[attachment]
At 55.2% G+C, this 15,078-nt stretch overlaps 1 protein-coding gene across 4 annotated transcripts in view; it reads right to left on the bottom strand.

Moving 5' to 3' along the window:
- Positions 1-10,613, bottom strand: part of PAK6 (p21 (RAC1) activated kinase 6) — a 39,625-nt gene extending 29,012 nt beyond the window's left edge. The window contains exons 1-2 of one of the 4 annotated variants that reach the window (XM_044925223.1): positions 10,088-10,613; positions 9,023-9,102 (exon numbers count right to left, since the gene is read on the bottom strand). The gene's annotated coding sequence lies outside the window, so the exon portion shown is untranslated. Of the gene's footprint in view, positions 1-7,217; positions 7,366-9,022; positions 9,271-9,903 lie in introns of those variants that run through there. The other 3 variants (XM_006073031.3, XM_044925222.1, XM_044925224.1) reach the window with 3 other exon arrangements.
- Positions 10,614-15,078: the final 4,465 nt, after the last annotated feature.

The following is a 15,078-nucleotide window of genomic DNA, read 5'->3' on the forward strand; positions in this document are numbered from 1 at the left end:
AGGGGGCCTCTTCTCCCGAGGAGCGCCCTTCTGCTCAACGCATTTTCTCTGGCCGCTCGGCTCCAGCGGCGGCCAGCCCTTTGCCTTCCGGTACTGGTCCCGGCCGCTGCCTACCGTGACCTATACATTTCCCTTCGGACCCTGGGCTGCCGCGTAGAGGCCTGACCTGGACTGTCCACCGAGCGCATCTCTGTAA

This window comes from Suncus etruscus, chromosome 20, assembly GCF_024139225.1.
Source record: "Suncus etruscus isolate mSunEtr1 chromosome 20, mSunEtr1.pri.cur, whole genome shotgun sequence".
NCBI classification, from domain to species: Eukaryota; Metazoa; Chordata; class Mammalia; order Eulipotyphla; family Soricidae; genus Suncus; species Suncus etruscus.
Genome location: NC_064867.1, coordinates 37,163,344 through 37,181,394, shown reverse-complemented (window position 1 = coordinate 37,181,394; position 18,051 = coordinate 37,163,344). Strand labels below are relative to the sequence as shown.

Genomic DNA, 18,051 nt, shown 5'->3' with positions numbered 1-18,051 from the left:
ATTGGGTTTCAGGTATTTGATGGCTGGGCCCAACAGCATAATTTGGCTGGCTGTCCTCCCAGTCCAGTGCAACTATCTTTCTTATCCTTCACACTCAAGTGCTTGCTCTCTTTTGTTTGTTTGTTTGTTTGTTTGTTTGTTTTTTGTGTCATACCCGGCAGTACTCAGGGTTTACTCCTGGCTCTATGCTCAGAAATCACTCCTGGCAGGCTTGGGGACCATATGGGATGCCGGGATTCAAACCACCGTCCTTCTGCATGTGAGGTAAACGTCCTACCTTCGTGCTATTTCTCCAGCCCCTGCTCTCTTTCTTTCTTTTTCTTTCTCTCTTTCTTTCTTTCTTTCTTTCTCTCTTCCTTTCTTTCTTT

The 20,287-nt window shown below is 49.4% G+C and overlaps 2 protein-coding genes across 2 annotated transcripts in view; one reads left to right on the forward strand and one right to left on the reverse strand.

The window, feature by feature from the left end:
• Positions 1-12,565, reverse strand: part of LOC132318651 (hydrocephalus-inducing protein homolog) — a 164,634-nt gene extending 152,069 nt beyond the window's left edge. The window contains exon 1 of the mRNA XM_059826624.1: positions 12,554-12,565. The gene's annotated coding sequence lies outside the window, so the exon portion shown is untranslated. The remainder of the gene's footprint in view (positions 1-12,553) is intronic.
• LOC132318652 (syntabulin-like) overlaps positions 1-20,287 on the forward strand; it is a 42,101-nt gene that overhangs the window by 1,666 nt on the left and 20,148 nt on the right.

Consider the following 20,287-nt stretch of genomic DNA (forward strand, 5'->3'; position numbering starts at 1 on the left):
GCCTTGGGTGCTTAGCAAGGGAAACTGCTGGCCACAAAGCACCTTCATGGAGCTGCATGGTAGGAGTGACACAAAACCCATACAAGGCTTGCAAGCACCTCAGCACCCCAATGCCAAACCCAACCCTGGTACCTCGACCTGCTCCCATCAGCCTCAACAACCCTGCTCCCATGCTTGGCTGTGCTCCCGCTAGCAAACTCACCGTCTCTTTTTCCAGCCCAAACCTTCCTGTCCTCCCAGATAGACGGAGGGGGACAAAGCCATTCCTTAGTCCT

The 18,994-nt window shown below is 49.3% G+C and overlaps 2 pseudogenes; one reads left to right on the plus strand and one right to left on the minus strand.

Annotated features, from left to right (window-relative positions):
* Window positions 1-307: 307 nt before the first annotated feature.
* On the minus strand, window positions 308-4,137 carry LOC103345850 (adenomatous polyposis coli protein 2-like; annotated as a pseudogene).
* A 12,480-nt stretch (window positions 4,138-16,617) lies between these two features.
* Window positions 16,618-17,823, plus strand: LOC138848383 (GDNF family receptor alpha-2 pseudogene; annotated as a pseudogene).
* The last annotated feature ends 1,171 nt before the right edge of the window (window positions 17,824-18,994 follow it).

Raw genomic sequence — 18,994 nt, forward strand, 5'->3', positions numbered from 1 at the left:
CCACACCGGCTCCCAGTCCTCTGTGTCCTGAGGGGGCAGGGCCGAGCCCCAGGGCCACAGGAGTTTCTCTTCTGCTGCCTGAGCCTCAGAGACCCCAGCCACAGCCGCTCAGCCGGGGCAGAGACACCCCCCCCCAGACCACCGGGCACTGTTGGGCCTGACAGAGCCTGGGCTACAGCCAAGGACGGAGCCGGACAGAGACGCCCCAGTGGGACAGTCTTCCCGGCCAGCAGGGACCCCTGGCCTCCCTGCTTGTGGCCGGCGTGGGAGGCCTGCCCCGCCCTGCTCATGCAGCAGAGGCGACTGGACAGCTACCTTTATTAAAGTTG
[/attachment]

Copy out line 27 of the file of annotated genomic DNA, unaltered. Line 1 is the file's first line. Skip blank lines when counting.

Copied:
CCACACCGGCTCCCAGTCCTCTGTGTCCTGAGGGGGCAGGGCCGAGCCCCAGGGCCACAGGAGTTTCTCTTCTGCTGCCTGAGCCTCAGAGACCCCAGCCACAGCCGCTCAGCCGGGGCAGAGACACCCCCCCCCAGACCACCGGGCACTGTTGGGCCTGACAGAGCCTGGGCTACAGCCAAGGACGGAGCCGGACAGAGACGCCCCAGTGGGACAGTCTTCCCGGCCAGCAGGGACCCCTGGCCTCCCTGCTTGTGGCCGGCGTGGGAGGCCTGCCCCGCCCTGCTCATGCAGCAGAGGCGACTGGACAGCTACCTTTATTAAAGTTG